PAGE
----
SYDNEY - Australia plans to create the world’s largest network of marine reserves, encompassing a 1.2 million square mile patchwork of coastal waters, the government announced Thursday. The move is aimed at balancing protection for the country’s delicate reefs and marine life, which are facing growing environmental pressures, with the demands of its booming resource-driven economy.
Under the plan unveiled by Tony Burke, the minister for sustainability, environment, water, population, and communities, fishing and oil and gas exploration would be restricted in nearly one-third of Australia’s territorial waters, an area of 1.2 million square miles that includes the pristine Coral Sea off the country’s northeastern coast and the iconic Great Barrier Reef. The health of that World Heritage-listed site has become a major concern, as scientists have warned that climate change and population pressures pose threats to its long-term survival.
“The maps I have released today are most comprehensive network of marine protected areas in the world and represent the largest addition to the conservation estate in Australia’s history,’’ Burke said in a statement. “This new network of marine reserves will help ensure that Australia’s diverse marine environment, and the life it supports, remain healthy, productive, and resilient for future generations.’’
The number of marine reserves would rise to 60 from the current 27, which cover about 497,000 square miles of protected waters. The proposal is expected to be approved by Parliament and take effect late this year. Burke said that the government expects to pay about $99.3 million to the fishing industry in compensation for the new restrictions.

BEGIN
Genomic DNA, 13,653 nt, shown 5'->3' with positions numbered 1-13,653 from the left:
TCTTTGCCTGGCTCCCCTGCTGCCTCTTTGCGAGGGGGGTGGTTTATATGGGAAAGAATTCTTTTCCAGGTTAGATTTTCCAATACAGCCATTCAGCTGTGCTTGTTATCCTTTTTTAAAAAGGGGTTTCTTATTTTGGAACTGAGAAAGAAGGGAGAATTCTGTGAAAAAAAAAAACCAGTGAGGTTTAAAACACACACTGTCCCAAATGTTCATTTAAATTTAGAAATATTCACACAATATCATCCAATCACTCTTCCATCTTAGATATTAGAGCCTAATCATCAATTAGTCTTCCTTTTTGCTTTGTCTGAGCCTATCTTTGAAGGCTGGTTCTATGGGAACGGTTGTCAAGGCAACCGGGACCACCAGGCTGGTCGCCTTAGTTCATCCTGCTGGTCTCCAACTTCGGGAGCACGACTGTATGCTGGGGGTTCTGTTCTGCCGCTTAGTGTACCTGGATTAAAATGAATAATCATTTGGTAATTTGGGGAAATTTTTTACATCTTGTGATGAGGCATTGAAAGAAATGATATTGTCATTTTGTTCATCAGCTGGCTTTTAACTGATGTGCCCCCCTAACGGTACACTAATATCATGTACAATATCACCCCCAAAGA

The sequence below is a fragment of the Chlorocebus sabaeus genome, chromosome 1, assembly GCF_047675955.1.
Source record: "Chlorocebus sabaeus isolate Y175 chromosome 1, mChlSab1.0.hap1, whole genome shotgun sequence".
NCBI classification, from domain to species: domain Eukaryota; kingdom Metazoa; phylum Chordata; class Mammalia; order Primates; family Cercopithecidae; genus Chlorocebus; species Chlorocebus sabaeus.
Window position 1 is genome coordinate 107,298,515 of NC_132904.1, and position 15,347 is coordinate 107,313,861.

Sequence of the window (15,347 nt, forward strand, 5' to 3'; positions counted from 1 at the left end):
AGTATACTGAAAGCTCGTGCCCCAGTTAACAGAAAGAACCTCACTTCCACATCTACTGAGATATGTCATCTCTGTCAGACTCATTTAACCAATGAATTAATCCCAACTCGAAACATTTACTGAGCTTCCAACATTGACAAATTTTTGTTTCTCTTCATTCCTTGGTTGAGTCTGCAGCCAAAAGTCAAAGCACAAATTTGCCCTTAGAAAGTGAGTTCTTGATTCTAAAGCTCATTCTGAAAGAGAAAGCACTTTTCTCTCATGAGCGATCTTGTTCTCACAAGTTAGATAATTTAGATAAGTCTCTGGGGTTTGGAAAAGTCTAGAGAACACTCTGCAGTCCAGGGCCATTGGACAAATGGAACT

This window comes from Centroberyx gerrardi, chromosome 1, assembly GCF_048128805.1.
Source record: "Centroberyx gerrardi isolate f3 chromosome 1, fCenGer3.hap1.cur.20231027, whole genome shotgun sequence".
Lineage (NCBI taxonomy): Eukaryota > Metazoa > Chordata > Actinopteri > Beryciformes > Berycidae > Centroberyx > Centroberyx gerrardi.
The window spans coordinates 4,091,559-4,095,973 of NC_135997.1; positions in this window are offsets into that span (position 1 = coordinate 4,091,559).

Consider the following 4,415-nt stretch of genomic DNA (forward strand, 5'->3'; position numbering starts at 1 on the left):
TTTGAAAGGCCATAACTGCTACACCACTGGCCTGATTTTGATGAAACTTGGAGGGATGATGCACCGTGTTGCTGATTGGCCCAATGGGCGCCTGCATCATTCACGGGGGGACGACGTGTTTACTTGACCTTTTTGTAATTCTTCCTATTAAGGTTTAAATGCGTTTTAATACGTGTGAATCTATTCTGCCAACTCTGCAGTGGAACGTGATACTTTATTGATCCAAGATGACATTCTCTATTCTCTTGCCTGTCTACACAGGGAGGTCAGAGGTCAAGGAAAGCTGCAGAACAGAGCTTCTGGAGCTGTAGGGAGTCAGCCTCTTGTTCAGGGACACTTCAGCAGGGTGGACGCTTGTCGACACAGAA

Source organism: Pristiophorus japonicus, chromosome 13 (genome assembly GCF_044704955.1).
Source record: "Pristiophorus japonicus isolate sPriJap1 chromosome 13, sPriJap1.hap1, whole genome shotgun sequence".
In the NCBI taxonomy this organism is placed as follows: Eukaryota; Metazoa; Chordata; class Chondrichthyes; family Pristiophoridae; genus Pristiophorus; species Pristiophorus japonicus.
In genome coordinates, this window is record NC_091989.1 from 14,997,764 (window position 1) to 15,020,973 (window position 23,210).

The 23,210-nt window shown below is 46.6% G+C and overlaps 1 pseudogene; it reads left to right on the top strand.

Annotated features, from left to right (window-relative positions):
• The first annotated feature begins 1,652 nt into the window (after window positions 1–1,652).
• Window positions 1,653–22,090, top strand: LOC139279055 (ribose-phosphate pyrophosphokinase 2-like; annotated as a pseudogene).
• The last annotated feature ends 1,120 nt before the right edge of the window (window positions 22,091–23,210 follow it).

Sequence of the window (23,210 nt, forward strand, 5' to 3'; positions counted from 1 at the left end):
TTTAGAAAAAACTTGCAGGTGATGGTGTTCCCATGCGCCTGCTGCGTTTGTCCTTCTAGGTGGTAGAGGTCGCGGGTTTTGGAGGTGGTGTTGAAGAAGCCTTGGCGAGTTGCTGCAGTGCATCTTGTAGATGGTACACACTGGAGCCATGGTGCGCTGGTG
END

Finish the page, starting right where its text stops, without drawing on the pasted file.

But the plan drew mixed reviews from environmental groups, which, while broadly supportive of the overall goal of sheltering delicate marine ecosystems from exploitation, complained that it did not go far enough to safeguard areas that are rich in oil and natural gas reserves or under pressure from industrial fishing.
The Australian Conservation Foundation, a leading environmental group, welcomed the protections the plan would grant to areas that it said are home to 45 of the world’s 78 whale and dolphin species, six of the seven known species of marine turtle, and 4,000 fish species.
The foundation was more critical of exemptions for exploration in energy-rich areas, particularly along the coast of Western Australia.
“With Australia’s magnificent natural endowment of unique marine biodiversity comes a responsibility to protect our oceans from the risks of bottom trawling and oil and gas exploration,’’ the foundation’s executive director, Don Henry, said in a statement.
“Although the reserve network bans oil and gas exploration in the Coral Sea, the northwest region has been left vulnerable to these threats,’’ he said. Albany Canyons and Rowley Shoals off Western Australia and the Gulf of Carpentaria are two other areas of particular concern that are not covered under the plan, he said.
Last month, Martin Ferguson, the minister for resources and energy, opened up 27 new areas for oil and gas exploration, even though these had been under consideration for marine protection, raising concerns among environmental groups and advocates for the fishing industry about concessions made to the mining sector in mapping out the reserves.
Among the areas excluded from the plan are resource-rich swaths off the west coast and in the Great Australian Bight.